Fortunately, there’s absolutely nothing lazy about the menu at Tiana’s Palace Restaurant. This is a marked improvement over the cuisine that was served at French Market when it closed. That restaurant was once one of the highlights of Disneyland dining, but it had been going downhill for several years, with ever-increasing prices, shrinking portions, and less-ambitious dishes.
Against that backdrop, let’s dig into the menu at review everything at Tiana’s Palace Restaurant…
Let’s start with the 7 Greens Gumbo, with White Beans, Okra, Yams, Sweet Potatoes, and Heirloom Rice. This is available as a plant-based option that’s also free of the top nine allergens. There’s also a version of the 7 Greens Gumbo with Chicken & Andouille Sausage, which obviously is not plant-based.
The 7 Greens Gumbo is also the most approachable gumbo on the menu at Tiana’s Palace, so long as you can get past the “greens” in the name. The roux base is lighter but no less complex; it features the Holy Trinity of Creole and Cajun, okra roasted with a nice sweetness and caramelization, and a variety of other ingredients.
The end result is a flavorful gumbo that’s more ambitious and nuanced than any other plant-based option at Disneyland. The only competition that comes to mind is the Felucian Kefta and Hummus Garden Spread at Docking Bay 7 in Star Wars: Galaxy’s Edge, and this is better than that. Sarah often opts for the plant-based dishes at Disneyland, and this earns her highest endorsement–she was surprised at the nuance and ambitiousness of the 7 Greens Gumbo.
I agree for the most part. I typically wouldn’t deliberately order a plant-based option, but the standard version of the 7 Greens Gumbo holds its own against anything on the menu at Tiana’s Palace. For those who like meat, it’s even better with the Chicken & Andouille Sausage. We both highly recommend the 7 Greens Gumbo.
The House Gumbo: Braised Chicken, Andouille Sausage and Heirloom Rice is also excellent. This uses a darker roux and there’s a 50/50 hot sauce blend that brings a decent amount of kick to the dish.
The end result is a heavy and comforting gumbo that also has a rich and robust flavor profile. I have a decent tolerance for spicy food, and this didn’t strike me as anything excessive–but it might be pushing the envelope for ‘average’ tourists visiting Disneyland.
Personally, I’d go for the 7 Greens Gumbo with Chicken & Andouille Sausage while it’s hotter out; this House Gumbo as an ideal option for chilly Southern California evenings or winter months. But really it’s a close call, and probably comes down to how you feel about slightly spicy dishes. Both of these gumbos are excellent.
The most expensive dish on the menu is the Cajun Spiced Half Chicken brushed with BBQ Sauce served with Baked Macaroni and Cheese & Coleslaw, which currently costs $19.49.
To my knowledge, this is the most expensive counter service dish in the parks–tied with the chicken at Plaza Inn and Flo’s V8 Cafe. It’ll be interesting to see whether it’s the first dish to break the $20 mark, or if the portion decreases or something.
Anyway, the Cajun Spiced Half Chicken is just okay. If you’re looking for crowd-pleasing comfort food, this is it.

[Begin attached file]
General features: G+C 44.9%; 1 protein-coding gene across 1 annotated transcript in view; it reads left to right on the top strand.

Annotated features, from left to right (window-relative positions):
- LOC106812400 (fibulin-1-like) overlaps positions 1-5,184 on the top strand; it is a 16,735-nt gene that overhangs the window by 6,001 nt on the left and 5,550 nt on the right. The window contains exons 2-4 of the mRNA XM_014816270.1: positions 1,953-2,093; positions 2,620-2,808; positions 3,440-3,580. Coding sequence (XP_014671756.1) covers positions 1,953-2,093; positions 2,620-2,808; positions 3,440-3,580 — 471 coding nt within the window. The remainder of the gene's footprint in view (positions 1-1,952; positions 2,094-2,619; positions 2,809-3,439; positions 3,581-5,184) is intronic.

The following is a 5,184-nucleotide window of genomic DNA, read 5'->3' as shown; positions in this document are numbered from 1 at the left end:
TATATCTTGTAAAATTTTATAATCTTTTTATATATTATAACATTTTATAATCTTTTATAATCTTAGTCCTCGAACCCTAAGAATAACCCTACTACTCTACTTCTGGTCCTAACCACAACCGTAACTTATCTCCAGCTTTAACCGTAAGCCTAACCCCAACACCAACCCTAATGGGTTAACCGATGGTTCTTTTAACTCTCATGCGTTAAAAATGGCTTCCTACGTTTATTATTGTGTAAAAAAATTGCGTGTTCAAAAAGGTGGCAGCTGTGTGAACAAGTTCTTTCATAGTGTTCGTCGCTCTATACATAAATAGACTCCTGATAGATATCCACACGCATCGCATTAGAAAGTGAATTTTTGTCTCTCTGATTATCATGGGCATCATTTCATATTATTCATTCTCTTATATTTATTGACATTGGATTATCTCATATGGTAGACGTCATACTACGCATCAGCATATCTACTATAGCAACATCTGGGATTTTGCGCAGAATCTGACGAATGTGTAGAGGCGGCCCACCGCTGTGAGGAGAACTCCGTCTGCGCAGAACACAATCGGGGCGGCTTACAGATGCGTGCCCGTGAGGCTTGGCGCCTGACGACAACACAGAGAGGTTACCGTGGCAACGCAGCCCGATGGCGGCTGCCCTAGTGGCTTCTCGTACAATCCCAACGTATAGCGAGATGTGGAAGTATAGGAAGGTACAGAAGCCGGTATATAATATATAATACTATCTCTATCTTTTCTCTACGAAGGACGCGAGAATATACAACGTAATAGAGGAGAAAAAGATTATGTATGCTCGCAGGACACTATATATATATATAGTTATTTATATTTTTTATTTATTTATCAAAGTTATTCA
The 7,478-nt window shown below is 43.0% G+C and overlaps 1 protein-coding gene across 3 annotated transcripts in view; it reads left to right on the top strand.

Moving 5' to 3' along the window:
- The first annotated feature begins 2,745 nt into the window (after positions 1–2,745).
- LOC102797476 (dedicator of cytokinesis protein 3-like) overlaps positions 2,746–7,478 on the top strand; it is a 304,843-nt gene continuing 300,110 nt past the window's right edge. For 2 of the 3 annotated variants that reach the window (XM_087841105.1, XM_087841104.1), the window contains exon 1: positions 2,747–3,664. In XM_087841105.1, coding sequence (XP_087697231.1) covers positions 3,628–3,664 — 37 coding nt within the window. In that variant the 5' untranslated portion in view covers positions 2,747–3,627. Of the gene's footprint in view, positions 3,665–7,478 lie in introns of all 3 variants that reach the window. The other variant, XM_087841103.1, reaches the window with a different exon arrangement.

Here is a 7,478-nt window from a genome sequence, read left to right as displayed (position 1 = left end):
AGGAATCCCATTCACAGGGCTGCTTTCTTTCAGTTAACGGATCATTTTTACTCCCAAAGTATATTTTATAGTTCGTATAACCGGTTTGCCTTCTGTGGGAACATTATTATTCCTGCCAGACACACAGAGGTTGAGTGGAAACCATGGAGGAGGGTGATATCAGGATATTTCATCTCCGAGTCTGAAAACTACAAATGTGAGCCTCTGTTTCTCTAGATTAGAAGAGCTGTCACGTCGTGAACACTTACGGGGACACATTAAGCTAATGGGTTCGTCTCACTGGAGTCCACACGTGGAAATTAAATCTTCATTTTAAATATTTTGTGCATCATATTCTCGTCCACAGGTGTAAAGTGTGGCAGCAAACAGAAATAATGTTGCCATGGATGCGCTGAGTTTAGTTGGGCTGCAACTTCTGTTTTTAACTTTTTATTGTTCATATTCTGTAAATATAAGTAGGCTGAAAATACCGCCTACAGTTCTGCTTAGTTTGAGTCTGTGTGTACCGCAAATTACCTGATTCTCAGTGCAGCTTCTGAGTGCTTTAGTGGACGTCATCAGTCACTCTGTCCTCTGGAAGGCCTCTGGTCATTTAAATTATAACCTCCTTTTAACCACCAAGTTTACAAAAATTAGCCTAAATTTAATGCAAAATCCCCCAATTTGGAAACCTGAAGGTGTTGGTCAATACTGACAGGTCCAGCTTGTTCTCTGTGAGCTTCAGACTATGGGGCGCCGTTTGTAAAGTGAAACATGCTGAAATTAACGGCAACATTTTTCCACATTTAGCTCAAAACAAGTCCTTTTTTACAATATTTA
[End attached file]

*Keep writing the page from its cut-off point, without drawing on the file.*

In our view, this chicken is fairly middle of the road. It’s not at all spicy, but the flavor is still fine. It reminds me of a hot chicken you could pick up at the grocery store hot food aisle from under a heat lamp, but brushed with barbecue sauce. There’s nothing necessarily wrong with it, but for almost $20 and at a restaurant with a ton of memorable options…it’s very forgettable.
On a positive note, the baked macaroni & cheese almost entirely redeemed the dish.
The texture and density set this apart, with quality cheeses and just the perfect amount of richness and creaminess. I can’t believe you can’t order this as a side–I might have to order the Baked Macaroni and Cheese Kids Meal along with one of the sandwiches for our next meal at Tiana’s Palace.
The pickles are also good. The cole slaw is exactly what you’d expect if you’ve ever had that side at other Disneyland buffeterias.
Next up is the Gulf Shrimp and Grits simmered in Creole Sauce with Cheesy Grits.
This is another dish that delivers. The Gulf Shrimp are hearty and have a bit of heat, with about the same level of spiciness as in the House Gumbo. In this case, the intensity doesn’t come on as strong unless you eat the shrimp by themselves, as the creaminess of the grits nicely offsets the heat.
While not as complex as any of the gumbo, there’s also a lot going on in terms of flavor and texture here. We’ve had friends who thought the grits were a bit too cheesy and low-quality, but that hasn’t been my experience. I think this is another satisfying and comforting dish with just the right amount of cheesiness. Again, highly recommended.
Turning to the sandwiches, we have the Muffuletta Sandwich with Mortadella, Salami, Rosemary Ham, Cheddar, Provolone and House-made Olive Relish on Toasted New Orleans Sesame Seed Bread, served with Red Beans & Rice and House-made Pickles.
This is a simple sandwich, but it’s piled high with meats and cheeses, and that olive relish is excellent. That alone takes this out of ordinary territory and makes it (almost) extraordinary. The other highlight here is the red beans and rice–this is a hearty side that has a ton of flavor and a bit of heat. (I’m skeptical these will stick around for long.) Thanks to that side and the amount of meat, this is a surprisingly filling dish. Recommended.